In recent years, brain training has become a multimillion-pound business with companies such as Lumosity, Fitbrains and Nintendo developing a wide range of user-friendly ‘brain games’ that have been ‘developed by neuroscientists’. How effective are these more popular apps?
‘Brain games’ do not work
A large study published in the scientific journal Nature has recently shown that the more popular brain training apps such as Lumosity do not improve general cognitive ability. Skills on the specific exercises improve with practice, but these exercises do not result in general improvements in brain function. The study concluded:
There were absolutely no transfer effects…I think the expectation that practising a broad range of cognitive tasks to get yourself smarter is completely unsupported.
Dr Adrien Owen, University of Cambridge
1. Core brain training
To ensure broad cognitive transfer, the training must
“exercise a core brain-based capacity or neural circuit identified to be relevant to real-life outcomes, such as executive attention, working memory, speed of processing and emotional regulation”
Working memory training (e.g. IQ Mindware apps) is the most effective type of ‘core’ brain training.
2. Performance bottlenecks
The brain’s core neural circuits include working memory, IQ, emotion regulation, processing speed and decision making. Different brain training apps train different core functions. You need to identify which of these is your ‘cognitive bottleneck’ and choose an app that targets that bottleneck.
3. 15 hours in 8 weeks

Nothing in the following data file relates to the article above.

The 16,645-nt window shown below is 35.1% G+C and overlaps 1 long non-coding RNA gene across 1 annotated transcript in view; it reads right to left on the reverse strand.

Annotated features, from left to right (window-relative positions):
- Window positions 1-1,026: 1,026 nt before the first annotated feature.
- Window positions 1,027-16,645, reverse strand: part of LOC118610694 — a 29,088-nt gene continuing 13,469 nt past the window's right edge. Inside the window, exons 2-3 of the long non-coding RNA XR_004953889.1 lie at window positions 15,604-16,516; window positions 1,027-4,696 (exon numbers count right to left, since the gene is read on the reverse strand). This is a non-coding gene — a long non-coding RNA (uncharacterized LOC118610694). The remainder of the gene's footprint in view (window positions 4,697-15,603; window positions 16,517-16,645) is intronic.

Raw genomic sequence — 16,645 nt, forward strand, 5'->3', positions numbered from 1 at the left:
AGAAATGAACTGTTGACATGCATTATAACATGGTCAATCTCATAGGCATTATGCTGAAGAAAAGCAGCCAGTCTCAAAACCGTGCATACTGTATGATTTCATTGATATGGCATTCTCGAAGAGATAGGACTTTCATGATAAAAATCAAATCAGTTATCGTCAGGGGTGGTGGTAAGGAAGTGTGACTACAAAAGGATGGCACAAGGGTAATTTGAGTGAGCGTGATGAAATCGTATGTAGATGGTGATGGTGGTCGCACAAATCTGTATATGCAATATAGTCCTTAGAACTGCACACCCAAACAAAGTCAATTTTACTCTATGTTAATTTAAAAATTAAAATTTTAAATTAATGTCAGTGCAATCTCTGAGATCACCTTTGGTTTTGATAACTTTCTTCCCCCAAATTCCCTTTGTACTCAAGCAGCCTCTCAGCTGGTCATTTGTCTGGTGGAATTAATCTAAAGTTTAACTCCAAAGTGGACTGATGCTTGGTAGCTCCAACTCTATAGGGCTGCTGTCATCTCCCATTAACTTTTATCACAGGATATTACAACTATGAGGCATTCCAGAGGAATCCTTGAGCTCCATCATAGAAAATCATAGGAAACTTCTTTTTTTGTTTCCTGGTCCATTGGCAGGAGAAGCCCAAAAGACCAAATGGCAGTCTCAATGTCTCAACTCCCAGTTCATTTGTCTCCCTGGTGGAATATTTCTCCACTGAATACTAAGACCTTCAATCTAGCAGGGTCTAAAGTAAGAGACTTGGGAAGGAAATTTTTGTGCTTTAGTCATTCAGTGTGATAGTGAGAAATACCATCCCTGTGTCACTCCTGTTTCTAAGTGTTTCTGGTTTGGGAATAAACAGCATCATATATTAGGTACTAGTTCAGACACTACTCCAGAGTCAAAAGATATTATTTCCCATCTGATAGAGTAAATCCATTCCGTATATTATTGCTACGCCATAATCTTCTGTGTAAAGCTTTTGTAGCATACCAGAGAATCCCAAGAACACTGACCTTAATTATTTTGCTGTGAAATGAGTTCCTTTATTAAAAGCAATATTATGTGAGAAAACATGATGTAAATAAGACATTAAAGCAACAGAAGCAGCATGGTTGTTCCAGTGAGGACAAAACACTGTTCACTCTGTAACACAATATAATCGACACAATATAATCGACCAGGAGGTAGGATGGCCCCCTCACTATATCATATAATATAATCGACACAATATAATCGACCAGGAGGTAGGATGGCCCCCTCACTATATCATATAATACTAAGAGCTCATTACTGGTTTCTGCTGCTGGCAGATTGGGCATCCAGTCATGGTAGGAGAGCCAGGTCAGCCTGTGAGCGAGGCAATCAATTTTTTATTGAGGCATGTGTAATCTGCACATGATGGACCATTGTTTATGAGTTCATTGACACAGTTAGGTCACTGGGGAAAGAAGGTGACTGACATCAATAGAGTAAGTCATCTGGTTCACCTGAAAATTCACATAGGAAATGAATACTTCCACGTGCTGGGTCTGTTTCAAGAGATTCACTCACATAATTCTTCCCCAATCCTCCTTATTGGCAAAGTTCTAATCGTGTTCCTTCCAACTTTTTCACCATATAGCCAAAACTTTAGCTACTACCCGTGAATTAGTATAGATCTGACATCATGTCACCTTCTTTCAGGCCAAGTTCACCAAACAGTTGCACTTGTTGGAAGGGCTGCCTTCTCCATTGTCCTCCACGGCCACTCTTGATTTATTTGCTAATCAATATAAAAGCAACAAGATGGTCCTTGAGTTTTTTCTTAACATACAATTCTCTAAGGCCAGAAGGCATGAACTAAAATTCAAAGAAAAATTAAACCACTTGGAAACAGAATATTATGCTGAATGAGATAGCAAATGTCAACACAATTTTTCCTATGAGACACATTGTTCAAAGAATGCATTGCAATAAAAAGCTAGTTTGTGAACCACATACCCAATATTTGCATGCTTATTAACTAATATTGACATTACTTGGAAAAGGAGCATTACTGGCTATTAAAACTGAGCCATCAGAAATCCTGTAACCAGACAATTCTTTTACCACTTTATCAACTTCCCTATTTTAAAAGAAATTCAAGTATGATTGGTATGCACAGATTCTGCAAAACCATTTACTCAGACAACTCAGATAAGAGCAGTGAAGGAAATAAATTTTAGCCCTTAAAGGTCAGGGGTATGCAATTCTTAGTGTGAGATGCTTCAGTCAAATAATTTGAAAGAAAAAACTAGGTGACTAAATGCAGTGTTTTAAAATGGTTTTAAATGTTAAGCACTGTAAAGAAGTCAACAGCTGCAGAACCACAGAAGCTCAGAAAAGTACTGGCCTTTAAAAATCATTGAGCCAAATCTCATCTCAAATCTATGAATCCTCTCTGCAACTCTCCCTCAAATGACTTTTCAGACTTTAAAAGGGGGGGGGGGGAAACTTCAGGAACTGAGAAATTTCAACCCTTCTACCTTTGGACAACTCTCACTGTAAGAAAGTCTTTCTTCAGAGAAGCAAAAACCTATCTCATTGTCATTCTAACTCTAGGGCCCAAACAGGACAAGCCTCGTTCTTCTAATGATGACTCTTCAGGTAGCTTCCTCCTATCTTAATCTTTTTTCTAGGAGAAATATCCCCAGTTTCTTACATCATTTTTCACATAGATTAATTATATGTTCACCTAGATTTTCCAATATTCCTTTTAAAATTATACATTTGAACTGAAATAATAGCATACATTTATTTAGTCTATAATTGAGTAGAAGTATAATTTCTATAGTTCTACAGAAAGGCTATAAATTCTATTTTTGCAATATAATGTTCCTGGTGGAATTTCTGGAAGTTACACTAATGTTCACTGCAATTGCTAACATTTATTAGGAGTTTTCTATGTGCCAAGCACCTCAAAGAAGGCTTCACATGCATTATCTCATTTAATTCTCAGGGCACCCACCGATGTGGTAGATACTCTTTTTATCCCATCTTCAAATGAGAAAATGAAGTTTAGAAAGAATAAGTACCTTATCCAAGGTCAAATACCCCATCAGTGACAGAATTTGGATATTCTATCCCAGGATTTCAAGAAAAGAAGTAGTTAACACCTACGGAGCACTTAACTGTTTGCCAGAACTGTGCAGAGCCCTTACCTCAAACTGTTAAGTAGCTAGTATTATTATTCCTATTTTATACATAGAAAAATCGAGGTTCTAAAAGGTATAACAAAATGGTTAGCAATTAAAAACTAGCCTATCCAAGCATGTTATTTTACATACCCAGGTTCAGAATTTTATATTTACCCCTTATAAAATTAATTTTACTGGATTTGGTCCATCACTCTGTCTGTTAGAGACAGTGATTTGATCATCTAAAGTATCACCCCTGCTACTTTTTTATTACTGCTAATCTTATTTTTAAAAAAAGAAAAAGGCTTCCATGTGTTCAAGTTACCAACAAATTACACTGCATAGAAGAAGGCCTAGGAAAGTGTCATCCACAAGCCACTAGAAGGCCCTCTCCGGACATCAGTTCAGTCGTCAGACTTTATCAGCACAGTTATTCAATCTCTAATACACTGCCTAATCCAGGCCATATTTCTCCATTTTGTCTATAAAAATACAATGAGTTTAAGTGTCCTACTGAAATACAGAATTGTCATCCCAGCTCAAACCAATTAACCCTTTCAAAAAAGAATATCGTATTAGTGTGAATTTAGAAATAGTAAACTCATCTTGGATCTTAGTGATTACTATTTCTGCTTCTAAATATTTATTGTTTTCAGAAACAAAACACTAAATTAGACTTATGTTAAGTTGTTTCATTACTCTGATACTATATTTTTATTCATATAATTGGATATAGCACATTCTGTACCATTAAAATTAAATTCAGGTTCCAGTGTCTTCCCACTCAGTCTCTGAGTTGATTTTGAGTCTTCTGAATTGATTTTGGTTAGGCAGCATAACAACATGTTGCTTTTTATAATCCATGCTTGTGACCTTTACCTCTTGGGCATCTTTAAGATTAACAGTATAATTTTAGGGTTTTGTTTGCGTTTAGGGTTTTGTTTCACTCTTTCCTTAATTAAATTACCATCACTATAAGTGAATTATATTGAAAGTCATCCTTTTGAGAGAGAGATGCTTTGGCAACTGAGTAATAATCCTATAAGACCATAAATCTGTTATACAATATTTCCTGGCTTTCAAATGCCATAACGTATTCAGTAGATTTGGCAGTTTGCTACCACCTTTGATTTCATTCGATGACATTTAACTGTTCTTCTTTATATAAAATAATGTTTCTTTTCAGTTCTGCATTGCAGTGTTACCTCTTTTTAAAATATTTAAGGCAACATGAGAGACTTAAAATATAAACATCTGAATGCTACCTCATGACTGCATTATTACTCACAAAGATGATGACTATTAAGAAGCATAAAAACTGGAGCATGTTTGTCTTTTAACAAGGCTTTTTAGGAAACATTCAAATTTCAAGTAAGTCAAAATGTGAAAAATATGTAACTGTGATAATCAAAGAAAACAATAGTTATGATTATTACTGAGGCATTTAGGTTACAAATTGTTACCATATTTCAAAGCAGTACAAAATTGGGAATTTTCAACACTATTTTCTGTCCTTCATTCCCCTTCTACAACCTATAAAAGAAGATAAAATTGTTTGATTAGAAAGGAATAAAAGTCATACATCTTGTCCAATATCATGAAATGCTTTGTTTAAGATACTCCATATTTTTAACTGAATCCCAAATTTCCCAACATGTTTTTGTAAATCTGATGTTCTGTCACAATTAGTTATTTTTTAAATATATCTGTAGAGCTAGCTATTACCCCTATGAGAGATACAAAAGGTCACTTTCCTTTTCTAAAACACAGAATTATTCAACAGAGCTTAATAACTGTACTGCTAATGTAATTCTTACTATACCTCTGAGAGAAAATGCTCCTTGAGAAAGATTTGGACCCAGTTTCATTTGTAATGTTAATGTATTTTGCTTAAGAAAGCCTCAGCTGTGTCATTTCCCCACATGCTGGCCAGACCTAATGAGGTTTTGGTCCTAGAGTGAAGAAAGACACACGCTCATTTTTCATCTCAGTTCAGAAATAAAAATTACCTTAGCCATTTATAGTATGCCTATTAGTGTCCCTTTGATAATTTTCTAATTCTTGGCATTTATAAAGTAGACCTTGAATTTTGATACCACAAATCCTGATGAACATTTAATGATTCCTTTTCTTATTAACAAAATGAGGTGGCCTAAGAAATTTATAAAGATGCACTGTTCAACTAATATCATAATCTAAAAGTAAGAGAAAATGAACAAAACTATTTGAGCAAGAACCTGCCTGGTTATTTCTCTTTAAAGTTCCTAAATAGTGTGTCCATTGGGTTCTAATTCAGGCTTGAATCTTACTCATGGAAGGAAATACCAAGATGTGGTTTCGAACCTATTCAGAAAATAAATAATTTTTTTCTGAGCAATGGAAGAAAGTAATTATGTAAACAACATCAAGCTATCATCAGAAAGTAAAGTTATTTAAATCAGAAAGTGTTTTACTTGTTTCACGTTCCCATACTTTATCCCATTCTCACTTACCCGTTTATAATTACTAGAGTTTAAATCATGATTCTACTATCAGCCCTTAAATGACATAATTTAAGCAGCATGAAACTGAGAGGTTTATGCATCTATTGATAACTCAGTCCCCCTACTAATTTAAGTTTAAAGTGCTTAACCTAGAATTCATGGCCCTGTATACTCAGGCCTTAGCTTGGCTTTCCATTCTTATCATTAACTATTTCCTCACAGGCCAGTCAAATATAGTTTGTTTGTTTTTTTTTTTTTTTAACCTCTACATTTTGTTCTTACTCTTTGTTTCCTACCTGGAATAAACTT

This kind of time commitment is necessary for real improvement.
“Training only a few hours across a wide variety of brain functions…should not be expected to trigger real-world benefits, in the same way that going to the gym a couple times per month and doing an assortment of undirected exercises cannot be expected to result in increased muscle strength and physical fitness.”
4. Adaptive training
Training must adapt to performance and increase in difficulty with practice. This ensures that training is continually challenging as you improve with practice, absorbing your full attention. This is necessary for real neuroplasticity change.
5. Continued practice
Continued practice is required for continued benefits.
“While the minimum dose described above may act as a threshold to start seeing some benefits, continued practice, either at a reduced number of hours or as a periodic “booster,” is a final condition for transfer to real-world benefits over time.”
In practice Lumosity training does not target core brain circuits with ‘information bottlenecks’ (such as working memory), the training on a given exercise is not sustained or adaptive enough to result in real gains in IQ or other health, resilience and performance measures.
Failing to meet these basic conditions explains in large part why scientific reviews of Lumosity training fail to show transfer to general cognitive abilities like IQ, memory, decision making or emotional control.
Peer Reviewed Journals
The very small handful of peer reviewed studies of Lumosity brain training apps are single, unreplicated (unrepeated) studies. Before these are repeated we should be wary of them.
Moreover, the benefits reported are typically not for the general population but for specific groups such as cancer survivors or ‘girls with Turner syndrome’.
The evidence for other popular brain training providers is even less substantial.
Convincing journal evidence requires the following:
- Replication – that is, repeats of the study in different labs, published in different journal articles.
- Systematic reviews and meta-studies rather than individual studies – reviews of multiple studies looking at the same effect.
Popular brain training providers simply do not provide this quality of evidence.
IQ Mindware apps are based on this high grade evidence, and that is how we distinguish our products from the competition.